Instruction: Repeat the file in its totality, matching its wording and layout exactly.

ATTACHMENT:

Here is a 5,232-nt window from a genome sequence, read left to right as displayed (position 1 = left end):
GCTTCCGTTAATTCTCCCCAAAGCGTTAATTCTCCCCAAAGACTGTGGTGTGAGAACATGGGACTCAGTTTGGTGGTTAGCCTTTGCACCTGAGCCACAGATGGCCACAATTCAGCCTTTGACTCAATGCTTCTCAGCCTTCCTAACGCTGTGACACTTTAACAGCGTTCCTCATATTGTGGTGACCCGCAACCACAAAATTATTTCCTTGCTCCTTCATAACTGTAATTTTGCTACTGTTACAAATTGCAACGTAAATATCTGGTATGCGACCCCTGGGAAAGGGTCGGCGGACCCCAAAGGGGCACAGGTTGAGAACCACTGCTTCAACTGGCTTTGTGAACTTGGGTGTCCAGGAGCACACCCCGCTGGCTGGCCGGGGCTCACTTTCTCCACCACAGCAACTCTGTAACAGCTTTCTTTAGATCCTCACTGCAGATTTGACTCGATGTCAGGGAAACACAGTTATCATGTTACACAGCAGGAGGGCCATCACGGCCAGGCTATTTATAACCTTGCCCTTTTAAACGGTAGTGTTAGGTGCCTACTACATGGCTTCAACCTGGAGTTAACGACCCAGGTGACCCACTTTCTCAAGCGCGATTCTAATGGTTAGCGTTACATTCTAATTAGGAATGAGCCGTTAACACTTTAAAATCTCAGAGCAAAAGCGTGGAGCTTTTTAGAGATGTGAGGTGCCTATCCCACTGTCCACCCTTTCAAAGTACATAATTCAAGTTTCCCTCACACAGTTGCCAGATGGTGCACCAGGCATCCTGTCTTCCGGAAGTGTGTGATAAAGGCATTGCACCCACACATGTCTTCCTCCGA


Here is a 5,232-nt window from a genome sequence, read left to right as displayed (position 1 = left end):
GCTTCCGTTAATTCTCCCCAAAGCGTTAATTCTCCCCAAAGACTGTGGTGTGAGAACATGGGACTCAGTTTGGTGGTTAGCCTTTGCACCTGAGCCACAGATGGCCACAATTCAGCCTTTGACTCAATGCTTCTCAGCCTTCCTAACGCTGTGACACTTTAACAGCGTTCCTCATATTGTGGTGACCCGCAACCACAAAATTATTTCCTTGCTCCTTCATAACTGTAATTTTGCTACTGTTACAAATTGCAACGTAAATATCTGGTATGCGACCCCTGGGAAAGGGTCGGCGGACCCCAAAGGGGCACAGGTTGAGAACCACTGCTTCAACTGGCTTTGTGAACTTGGGTGTCCAGGAGCACACCCCGCTGGCTGGCCGGGGCTCACTTTCTCCACCACAGCAACTCTGTAACAGCTTTCTTTAGATCCTCACTGCAGATTTGACTCGATGTCAGGGAAACACAGTTATCATGTTACACAGCAGGAGGGCCATCACGGCCAGGCTATTTATAACCTTGCCCTTTTAAACGGTAGTGTTAGGTGCCTACTACATGGCTTCAACCTGGAGTTAACGACCCAGGTGACCCACTTTCTCAAGCGCGATTCTAATGGTTAGCGTTACATTCTAATTAGGAATGAGCCGTTAACACTTTAAAATCTCAGAGCAAAAGCGTGGAGCTTTTTAGAGATGTGAGGTGCCTATCCCACTGTCCACCCTTTCAAAGTACATAATTCAAGTTTCCCTCACACAGTTGCCAGATGGTGCACCAGGCATCCTGTCTTCCGGAAGTGTGTGATAAAGGCATTGCACCCACACATGTCTTCCTCCGA